The first step to global learning is global awareness

The first aspect of global learning is that of global awareness. It is the step you must take in order to be fully globally educated and fully globally aware. It is the foundation of all global learning, as one must be aware of something in order to act upon it. 

Global awareness is being able to understand these relationships and analyze how they affect our planet. For example, in this class, we talked a lot about global climate change, the impact that humans had on this detrimental process, and how to calculate it. On several of my blogs, I talked about how the factory farm industry has a massive negative impact on our environment, and I used math to support my answer.

I used what we learned in the breakfast foods project, as well as my own research, to discover what kind of impact eating meat and dairy has on the health of our Earth. In one of my blogs, I stated that “Right now, it is estimated that 30% of the planet’s landmass is set aside for  factory farms, a.k.a. for meat, dairy, and egg production.” I went on to talk about that “Livestock production causes an even larger contribution to climate change than the transportation sector worldwide.” It turn out that it is very simple to use math to make sense of concepts like these, and that is all part about being globally aware in order to globally learn.  

My sustainability act

Eating a plant-based diet is not only great for your health and the animals, but it is also crucial in combatting climate change and helping save water. It’s definitely hard to make the switch 100%, but doing simple things like “meatless Mondays” are a great start and will make a bigger difference than one might think.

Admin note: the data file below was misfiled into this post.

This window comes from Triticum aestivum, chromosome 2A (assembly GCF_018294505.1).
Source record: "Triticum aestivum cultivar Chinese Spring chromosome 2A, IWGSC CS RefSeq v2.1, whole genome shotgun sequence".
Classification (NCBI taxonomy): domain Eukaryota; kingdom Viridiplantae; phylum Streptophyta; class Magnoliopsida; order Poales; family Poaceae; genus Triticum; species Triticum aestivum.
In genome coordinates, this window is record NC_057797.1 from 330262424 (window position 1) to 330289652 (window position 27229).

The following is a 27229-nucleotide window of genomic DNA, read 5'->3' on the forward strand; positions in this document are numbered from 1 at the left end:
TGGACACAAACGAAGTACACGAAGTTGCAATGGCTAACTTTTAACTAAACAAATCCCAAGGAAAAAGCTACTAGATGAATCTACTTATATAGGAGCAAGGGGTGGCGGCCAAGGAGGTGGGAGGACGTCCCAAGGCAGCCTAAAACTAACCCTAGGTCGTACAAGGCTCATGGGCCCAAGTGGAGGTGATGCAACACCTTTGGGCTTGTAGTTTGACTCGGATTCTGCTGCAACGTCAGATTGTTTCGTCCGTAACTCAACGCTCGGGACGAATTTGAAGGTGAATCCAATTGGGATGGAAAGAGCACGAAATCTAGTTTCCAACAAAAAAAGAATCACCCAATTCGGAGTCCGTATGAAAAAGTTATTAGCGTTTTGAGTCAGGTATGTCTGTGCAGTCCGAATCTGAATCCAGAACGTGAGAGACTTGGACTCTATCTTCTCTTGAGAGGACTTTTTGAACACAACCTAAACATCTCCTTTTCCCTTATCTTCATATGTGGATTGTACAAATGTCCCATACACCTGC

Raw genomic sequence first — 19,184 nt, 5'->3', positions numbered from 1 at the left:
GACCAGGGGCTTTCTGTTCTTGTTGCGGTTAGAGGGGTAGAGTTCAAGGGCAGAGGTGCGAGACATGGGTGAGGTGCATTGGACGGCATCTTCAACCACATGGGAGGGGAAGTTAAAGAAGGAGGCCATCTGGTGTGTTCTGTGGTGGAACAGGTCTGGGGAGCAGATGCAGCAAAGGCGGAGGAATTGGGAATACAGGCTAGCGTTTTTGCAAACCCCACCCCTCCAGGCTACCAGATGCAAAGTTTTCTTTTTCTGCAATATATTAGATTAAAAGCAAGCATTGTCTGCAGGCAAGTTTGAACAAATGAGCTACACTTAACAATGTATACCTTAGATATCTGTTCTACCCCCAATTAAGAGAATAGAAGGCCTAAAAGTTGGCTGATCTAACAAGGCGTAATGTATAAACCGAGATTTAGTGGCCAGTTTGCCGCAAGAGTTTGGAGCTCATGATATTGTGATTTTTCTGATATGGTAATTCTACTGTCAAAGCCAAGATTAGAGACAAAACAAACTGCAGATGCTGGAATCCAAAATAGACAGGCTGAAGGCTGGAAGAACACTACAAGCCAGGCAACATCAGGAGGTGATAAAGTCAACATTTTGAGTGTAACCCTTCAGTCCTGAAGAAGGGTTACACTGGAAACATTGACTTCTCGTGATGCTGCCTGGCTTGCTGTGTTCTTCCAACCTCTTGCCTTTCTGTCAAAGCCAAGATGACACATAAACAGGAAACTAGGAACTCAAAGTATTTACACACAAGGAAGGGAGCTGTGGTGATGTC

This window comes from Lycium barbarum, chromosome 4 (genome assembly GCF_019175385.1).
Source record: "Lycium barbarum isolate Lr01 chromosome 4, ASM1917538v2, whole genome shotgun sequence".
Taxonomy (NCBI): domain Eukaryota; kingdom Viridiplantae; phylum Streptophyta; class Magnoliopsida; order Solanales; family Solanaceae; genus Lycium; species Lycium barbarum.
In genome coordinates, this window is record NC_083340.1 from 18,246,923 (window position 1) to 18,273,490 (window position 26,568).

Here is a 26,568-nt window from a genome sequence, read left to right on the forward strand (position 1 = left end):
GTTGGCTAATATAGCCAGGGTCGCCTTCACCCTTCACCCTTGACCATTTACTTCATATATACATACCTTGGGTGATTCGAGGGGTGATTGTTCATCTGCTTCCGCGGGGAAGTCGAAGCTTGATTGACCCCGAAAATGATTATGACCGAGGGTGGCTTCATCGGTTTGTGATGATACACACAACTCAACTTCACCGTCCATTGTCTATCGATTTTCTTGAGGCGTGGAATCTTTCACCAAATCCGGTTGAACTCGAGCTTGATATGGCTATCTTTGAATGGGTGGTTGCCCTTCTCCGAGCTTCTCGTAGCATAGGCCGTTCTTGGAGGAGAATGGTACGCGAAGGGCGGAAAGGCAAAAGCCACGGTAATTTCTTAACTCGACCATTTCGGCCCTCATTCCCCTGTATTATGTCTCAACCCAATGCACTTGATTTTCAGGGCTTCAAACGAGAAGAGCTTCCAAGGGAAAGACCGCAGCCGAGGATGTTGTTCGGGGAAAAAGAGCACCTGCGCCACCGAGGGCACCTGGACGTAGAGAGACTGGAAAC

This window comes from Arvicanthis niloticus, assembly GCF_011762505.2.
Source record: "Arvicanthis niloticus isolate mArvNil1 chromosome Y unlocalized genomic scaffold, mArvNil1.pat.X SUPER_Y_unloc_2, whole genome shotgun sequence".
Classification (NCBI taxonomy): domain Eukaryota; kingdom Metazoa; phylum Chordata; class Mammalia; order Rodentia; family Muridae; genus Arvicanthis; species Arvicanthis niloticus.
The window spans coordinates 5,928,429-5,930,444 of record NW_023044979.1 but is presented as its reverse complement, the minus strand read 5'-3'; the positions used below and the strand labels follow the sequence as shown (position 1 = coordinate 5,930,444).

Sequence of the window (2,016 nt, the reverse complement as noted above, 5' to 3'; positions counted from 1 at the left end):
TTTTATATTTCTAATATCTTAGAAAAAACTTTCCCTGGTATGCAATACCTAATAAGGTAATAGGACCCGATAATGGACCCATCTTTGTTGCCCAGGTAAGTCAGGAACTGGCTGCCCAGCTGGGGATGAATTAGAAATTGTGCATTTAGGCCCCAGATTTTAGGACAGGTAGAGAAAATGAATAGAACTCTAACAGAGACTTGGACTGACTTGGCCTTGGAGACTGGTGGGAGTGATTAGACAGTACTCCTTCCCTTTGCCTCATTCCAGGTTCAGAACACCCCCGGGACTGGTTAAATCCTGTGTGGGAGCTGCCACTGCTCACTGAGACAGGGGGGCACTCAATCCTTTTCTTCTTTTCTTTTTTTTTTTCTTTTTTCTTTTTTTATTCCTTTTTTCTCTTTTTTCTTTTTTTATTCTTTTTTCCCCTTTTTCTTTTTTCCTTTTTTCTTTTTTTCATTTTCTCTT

Green grant, saving water in the bathroom

For the green grant, I would like to see the school further initiate their solution that helps reduce the amount of water waste from toilets and sinks. There are already more sustainable flushing systems and motion-sensored sinks in some of the bathrooms on campus, but I think it should be a universal theme in every building, in all facilities. These sustainable practices are highly beneficial in saving water.

In terms of the dual flushing toilets, they “take water-efficiency one step further: using 1.6 gallons for solid waste and only .8 gallons for liquid waste.” As opposed to using 1 1/2 gallons of water per flush, everywhere that has implemented this system gets to dave almost an entire gallon per flush.

Additionally, “millions of gallons of water are wasted every year through faucets that are left running for too long or not closed properly after use…It is believed that installing motion sensor faucets can save as much as 30% to 50% on overall water use.”

It would be nice to see Union implement these ideas further into campus, as a lot can be achieved by sticking to these sustainable practices.


Efficiency of wind turbines

One of the largest ways of creating wind power is through wind turbines. To generate wind power, one needs an apparatus that enables air flow to provide the mechanical power to turn electric generators. Wind turbines acts as an alternative to burning fossil fuels. There are a surplus of wind turbines in this country, they are “renewable, widely distributed, clean, produce no greenhouse gas emissions during operation, consume no water, and use little land.” They are overall extremely sustainable and a wonderful option instead of burning fossil fuels to power generators.